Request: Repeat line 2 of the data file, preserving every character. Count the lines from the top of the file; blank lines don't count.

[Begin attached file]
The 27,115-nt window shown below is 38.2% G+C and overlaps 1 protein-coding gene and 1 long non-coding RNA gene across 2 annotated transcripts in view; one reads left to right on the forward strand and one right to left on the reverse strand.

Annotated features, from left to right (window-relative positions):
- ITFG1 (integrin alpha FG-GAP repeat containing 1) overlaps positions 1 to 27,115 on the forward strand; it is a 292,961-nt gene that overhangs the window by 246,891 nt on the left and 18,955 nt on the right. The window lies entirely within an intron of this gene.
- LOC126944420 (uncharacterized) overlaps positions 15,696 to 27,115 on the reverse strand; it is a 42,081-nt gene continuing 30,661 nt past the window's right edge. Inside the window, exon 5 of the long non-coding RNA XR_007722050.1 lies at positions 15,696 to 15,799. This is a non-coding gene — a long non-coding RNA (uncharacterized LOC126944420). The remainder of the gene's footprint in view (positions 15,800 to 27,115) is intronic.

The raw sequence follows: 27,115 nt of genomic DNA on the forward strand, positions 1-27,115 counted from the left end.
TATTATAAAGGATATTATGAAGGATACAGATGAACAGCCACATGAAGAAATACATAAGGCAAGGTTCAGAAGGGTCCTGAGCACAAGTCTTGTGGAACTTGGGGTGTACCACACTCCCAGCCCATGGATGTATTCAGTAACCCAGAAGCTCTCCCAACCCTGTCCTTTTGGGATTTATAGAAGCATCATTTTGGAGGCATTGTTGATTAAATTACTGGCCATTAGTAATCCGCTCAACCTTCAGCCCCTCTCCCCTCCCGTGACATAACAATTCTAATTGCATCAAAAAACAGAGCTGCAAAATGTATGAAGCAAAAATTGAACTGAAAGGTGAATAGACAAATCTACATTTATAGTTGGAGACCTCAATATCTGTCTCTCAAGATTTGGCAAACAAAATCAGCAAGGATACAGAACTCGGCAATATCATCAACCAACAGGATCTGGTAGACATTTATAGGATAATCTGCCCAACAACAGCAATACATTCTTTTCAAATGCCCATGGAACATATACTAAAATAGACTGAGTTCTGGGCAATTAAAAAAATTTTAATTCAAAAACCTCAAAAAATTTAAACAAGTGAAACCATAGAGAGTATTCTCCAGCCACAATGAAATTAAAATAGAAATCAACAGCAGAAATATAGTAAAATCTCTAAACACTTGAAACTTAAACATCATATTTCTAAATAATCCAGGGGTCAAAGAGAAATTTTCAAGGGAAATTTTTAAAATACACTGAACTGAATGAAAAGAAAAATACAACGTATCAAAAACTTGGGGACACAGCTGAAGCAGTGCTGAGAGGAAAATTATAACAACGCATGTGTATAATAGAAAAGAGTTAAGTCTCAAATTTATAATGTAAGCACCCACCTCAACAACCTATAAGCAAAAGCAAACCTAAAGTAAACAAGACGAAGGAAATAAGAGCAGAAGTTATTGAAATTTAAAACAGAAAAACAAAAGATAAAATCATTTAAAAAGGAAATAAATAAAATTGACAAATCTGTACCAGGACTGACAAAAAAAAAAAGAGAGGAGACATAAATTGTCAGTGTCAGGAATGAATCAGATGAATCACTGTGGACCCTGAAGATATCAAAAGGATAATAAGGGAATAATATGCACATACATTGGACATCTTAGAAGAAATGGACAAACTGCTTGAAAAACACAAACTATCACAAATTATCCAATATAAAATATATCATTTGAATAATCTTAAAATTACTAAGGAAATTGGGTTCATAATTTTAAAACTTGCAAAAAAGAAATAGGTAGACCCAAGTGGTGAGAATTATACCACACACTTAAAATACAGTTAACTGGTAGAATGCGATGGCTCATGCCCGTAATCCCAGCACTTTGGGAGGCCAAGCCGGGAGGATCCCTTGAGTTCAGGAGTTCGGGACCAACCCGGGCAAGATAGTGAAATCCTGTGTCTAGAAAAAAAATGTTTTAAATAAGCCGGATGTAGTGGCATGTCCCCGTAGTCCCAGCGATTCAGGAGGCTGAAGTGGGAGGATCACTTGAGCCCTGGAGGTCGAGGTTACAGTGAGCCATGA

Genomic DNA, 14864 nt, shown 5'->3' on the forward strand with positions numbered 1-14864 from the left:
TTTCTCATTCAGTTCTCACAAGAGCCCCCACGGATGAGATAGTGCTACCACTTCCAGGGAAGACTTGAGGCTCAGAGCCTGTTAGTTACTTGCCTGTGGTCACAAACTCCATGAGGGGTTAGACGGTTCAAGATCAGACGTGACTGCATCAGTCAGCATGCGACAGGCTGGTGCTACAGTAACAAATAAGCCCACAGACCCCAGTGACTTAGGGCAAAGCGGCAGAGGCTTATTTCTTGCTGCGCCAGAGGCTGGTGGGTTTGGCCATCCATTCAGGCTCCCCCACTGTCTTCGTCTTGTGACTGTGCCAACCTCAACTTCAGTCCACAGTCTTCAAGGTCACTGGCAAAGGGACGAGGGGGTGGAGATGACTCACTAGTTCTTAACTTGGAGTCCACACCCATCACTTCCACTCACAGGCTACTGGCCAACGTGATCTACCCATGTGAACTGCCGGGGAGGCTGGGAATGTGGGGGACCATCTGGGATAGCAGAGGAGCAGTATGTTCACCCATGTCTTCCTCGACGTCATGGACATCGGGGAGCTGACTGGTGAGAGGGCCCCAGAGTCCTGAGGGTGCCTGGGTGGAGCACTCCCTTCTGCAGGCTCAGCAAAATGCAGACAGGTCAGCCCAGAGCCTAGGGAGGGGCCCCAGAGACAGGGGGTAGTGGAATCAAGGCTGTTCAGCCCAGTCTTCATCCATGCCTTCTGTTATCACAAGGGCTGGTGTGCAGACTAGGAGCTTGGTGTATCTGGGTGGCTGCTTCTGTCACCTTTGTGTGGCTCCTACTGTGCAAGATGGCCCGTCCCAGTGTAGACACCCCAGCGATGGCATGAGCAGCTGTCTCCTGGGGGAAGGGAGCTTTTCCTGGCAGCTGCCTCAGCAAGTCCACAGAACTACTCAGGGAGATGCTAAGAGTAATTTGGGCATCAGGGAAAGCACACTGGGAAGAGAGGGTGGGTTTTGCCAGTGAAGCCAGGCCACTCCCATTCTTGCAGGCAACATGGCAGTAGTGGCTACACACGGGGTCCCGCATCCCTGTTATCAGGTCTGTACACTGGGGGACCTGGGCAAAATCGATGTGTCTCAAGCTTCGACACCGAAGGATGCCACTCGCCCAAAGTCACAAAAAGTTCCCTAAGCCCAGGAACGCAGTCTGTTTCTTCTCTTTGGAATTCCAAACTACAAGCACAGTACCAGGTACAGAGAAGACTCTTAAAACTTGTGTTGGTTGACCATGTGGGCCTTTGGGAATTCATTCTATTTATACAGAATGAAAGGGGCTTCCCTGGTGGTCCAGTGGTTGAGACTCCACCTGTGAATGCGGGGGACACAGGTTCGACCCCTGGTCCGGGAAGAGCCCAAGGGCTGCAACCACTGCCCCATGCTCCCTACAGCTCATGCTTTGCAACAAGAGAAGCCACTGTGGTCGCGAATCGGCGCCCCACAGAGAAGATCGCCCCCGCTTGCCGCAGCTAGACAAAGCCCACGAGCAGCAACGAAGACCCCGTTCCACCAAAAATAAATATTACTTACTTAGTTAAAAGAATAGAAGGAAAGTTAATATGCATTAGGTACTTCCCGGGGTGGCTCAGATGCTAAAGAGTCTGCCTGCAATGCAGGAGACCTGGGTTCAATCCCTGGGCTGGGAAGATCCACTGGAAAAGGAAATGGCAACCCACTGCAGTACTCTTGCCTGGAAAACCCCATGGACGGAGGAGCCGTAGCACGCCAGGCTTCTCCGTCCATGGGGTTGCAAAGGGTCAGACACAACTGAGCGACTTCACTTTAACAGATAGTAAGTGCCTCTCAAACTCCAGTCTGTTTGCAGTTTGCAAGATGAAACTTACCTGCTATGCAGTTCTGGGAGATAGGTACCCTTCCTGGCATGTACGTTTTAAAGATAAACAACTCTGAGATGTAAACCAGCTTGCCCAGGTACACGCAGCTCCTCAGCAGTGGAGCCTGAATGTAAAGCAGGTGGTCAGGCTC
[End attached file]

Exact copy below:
Annotated features, from left to right (window-relative positions):